How to Spot Counterfeit Bills That Have Surfaced in Connecticut
All he wanted to do was sell his Playstation, not knowing his buyer was handing over fake cash.
From an article at wfsb.com, comes the story of Bristol resident Cory Lavigne, who had put his Playstation up for sale on an app called LetGo. An interested buyer, who went by the name of Mike Foster gave Lavigne a call and asked a couple of questions about the Playstation. After the sale was agreed upon, the two met in Hartford to finalize the deal, where the buyer gave Lavigne $250 in cash. Lavigne proceeded to an area gas station to fill up his tank. Lavigne told wfsb.com:
The clerk at the gas station told me, 'get out of here, that's not real, that's fake.'
As it turns out, all of the $250 was counterfeit except for $10. After being freaked out, he called the police and filed a report. There have been a few others this has happened to, and police are thinking it's the same car and the same guy. The story grows more bizarre because Lavigne discovered that one of the $100 bills was only half fake. The top of the bill was real and the bottom was counterfeit.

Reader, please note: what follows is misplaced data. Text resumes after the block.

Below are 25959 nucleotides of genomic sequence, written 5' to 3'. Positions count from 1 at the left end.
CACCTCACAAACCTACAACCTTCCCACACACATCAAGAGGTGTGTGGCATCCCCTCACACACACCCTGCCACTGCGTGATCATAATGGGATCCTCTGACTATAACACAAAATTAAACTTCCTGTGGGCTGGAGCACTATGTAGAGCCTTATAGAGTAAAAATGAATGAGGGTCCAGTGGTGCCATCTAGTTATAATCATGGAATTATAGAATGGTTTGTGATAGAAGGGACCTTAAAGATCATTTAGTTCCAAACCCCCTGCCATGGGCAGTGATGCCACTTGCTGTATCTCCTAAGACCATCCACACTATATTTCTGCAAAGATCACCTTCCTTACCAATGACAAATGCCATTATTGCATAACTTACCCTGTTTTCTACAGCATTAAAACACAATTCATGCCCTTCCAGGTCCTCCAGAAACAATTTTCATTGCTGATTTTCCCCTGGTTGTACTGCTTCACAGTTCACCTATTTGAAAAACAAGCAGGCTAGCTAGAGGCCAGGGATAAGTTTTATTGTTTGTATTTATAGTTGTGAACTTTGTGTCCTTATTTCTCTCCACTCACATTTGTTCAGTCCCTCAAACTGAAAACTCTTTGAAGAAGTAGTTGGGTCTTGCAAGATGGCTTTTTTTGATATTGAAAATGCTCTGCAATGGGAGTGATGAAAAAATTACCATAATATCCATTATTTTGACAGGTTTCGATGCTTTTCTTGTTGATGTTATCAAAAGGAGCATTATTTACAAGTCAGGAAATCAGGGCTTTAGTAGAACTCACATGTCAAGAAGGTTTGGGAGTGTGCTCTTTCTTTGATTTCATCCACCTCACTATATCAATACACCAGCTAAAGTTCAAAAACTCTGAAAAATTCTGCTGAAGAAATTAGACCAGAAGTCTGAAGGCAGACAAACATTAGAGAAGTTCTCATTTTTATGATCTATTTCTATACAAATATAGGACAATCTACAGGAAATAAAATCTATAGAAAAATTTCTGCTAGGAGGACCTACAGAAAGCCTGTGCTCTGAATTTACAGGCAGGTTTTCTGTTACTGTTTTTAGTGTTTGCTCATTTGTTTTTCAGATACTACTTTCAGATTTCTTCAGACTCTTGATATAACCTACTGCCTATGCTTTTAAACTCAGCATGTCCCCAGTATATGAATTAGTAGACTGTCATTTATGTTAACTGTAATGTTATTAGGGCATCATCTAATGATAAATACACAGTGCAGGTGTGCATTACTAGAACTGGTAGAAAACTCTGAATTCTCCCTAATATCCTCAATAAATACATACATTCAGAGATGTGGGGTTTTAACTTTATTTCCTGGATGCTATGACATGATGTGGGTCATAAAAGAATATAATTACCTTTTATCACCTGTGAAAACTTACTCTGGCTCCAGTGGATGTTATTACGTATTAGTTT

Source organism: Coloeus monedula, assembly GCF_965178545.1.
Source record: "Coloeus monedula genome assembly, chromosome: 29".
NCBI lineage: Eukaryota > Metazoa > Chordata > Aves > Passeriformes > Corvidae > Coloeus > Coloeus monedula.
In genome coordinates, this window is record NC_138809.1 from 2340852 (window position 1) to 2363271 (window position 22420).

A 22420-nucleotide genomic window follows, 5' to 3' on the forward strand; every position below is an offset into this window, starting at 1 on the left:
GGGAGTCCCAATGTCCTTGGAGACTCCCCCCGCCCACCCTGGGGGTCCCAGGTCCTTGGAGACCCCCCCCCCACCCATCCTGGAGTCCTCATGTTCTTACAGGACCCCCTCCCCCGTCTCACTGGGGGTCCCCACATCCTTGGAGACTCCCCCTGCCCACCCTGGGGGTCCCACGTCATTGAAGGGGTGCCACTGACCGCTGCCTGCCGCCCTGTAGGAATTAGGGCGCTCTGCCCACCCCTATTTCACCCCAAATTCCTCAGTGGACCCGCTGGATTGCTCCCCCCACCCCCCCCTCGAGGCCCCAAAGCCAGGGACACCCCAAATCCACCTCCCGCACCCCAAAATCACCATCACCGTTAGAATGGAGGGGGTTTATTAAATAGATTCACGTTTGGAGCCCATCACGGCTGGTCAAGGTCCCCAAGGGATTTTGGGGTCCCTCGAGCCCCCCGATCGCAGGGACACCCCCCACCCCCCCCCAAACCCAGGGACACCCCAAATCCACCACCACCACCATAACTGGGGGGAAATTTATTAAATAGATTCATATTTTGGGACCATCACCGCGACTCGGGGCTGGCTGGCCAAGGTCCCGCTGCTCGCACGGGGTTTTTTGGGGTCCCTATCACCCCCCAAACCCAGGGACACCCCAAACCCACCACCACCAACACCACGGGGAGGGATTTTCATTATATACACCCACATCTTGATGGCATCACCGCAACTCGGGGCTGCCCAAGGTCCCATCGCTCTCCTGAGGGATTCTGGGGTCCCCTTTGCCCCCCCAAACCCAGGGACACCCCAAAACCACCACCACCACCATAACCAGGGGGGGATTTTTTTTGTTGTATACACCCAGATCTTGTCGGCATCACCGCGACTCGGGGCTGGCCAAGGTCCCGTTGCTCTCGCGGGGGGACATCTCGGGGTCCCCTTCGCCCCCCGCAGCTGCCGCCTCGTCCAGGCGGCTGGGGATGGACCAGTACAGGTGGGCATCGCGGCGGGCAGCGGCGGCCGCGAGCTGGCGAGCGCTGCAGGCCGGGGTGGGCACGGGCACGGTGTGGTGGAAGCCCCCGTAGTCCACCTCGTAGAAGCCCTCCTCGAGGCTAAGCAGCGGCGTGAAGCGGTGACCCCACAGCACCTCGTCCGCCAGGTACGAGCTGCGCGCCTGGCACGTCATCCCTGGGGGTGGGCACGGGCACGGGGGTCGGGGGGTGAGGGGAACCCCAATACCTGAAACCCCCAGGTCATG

If this same thing has happened to you, call the police immediately to file a report so they can catch these counterfeit crooks. If you have a sneaking suspicion that a bill in your possession may be bogus, visit this website to find out how you can tell. If you think you've been passed a counterfeit banknote, here's what to do:
1. Study the face of the individual, what they were wearing, and any distinguishable markings they might have.
2. If they're traveling by car, copy down their license plate number.
3. Contact the authorities immediately.
4. DO NOT handle the banknote. Place it in a protective covering like an envelope or plastic bag.
5. Write your initials and the date on the front of the envelope and give it to the authorities.